Departing White House economic adviser Christina Romer says last year’s $814 billion stimulus package fell short. That may suggest those arguing for more fiscal action are gaining ground with the administration. But short of a renewed economic slump, electoral politics are working against more stimulus.
The respected Cook Political Report:
The macro political landscape strongly favors Republicans and it is not likely that it will change much between now and November. As a result, a look at the 37 Senate races on the ballot shows some deterioration for Democrats in some of the 19 seats they are defending, while Republicans’ prospects have stayed the same or improved slightly in their most competitive seats. As such, it is now likely that Republicans will score a net gain of between seven and nine seats. While there is a plausible argument for how Republicans could net the 10 seats they need to win the majority, it remains an unlikely scenario today.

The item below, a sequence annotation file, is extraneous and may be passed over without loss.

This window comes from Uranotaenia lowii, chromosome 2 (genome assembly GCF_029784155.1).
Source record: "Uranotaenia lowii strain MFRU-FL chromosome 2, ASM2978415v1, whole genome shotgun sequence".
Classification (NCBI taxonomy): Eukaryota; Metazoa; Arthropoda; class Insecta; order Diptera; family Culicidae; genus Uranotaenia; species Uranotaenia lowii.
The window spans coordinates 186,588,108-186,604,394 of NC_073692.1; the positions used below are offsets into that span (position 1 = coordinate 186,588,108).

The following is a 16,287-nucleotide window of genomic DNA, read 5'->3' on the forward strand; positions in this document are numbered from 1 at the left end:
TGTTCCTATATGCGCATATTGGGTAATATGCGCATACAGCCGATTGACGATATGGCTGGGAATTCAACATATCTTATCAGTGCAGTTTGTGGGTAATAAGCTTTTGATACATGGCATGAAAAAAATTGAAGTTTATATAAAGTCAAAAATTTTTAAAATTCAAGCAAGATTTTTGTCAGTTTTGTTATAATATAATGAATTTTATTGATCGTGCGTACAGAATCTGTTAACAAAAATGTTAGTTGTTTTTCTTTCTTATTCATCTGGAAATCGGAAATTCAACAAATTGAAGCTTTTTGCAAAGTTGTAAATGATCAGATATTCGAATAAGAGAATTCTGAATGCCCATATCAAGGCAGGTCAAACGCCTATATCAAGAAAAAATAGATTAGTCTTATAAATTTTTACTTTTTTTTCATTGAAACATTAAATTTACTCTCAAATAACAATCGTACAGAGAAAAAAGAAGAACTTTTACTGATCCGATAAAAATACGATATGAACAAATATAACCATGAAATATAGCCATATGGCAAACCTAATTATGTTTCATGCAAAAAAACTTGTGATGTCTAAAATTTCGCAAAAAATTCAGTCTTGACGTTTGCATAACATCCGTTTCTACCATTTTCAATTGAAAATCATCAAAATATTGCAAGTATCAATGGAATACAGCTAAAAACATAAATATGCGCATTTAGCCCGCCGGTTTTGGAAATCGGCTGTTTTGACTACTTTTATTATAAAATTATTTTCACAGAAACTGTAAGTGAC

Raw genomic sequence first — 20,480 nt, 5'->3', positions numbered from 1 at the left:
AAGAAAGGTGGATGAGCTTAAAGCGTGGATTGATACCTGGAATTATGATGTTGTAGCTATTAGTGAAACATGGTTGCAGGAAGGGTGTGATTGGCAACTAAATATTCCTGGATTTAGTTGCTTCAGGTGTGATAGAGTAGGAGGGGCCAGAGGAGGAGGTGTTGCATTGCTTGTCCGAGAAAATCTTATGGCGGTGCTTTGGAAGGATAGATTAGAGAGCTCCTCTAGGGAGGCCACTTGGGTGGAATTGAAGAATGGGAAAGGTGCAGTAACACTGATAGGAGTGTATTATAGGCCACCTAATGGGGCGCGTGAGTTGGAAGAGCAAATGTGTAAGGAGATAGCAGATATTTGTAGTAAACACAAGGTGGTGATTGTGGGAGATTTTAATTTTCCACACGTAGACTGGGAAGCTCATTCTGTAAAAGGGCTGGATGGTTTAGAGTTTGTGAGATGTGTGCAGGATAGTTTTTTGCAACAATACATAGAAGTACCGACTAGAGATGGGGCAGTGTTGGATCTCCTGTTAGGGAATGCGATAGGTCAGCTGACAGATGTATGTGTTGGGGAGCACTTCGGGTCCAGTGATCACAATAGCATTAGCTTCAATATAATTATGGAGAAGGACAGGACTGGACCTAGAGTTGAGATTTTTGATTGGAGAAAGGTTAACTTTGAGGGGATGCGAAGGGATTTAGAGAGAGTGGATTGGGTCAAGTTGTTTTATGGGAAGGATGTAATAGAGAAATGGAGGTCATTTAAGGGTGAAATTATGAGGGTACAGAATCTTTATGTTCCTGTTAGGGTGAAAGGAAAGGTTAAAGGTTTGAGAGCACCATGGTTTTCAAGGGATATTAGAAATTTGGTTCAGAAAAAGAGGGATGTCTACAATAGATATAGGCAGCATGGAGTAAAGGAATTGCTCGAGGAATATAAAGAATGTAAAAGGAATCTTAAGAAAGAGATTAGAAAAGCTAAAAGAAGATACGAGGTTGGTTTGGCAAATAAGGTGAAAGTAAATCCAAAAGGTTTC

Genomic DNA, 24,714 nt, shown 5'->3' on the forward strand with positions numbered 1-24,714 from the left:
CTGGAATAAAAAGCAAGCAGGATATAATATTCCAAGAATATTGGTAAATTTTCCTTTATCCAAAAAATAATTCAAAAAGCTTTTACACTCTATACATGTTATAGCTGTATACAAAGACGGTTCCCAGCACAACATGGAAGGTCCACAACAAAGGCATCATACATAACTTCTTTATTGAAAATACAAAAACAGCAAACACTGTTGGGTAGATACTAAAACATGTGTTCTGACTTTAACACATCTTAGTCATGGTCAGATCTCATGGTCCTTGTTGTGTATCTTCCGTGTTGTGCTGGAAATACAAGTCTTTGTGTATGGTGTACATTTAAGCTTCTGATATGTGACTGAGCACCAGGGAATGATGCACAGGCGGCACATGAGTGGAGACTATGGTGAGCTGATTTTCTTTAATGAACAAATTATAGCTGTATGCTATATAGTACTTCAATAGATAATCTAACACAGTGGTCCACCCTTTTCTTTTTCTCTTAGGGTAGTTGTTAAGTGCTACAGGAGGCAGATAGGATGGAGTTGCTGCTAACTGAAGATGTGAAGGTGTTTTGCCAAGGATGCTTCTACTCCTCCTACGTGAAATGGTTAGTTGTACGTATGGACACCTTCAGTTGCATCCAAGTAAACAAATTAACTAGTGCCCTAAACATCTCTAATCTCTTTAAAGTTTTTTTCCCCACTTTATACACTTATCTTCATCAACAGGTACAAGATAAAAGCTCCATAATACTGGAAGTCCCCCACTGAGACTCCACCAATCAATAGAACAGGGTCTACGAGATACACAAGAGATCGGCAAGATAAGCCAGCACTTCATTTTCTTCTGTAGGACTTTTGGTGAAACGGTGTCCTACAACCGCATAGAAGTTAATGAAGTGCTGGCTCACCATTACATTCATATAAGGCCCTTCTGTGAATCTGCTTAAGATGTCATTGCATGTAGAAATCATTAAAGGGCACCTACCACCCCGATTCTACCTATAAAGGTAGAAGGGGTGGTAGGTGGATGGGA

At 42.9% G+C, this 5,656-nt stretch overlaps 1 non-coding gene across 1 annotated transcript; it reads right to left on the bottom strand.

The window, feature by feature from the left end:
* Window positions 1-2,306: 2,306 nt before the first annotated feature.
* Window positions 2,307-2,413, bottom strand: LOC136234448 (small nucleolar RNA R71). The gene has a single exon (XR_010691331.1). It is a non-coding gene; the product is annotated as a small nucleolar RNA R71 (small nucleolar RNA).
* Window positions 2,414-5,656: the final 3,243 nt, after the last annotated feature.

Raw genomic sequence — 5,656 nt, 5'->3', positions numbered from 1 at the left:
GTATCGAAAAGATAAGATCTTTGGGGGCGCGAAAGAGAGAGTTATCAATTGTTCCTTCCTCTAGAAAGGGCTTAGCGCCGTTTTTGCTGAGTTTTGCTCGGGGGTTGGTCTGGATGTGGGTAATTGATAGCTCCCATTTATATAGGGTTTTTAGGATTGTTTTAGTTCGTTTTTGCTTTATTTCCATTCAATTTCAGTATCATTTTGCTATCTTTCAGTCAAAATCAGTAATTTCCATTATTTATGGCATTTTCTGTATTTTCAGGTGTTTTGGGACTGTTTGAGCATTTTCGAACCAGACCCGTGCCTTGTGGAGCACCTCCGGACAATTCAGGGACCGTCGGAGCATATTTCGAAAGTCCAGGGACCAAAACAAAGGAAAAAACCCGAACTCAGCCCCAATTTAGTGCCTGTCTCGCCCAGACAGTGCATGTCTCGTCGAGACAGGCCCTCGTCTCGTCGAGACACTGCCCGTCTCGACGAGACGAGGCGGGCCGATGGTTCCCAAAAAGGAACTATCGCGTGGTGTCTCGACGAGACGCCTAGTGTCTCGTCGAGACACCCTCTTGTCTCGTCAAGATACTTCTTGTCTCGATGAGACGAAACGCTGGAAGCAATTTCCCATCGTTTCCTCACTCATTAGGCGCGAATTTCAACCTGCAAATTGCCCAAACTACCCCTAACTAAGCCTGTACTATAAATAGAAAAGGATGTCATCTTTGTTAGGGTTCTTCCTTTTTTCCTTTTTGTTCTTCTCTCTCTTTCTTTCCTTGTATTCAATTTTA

The White House may be warming to the idea of using tax cuts to boost the U.S. economy. It’s a possible plan that could have scored loads of Republican votes had it been proposed in early 2009. But with the president’s popularity falling and congressional elections looming, support won’t be so easy to coalesce.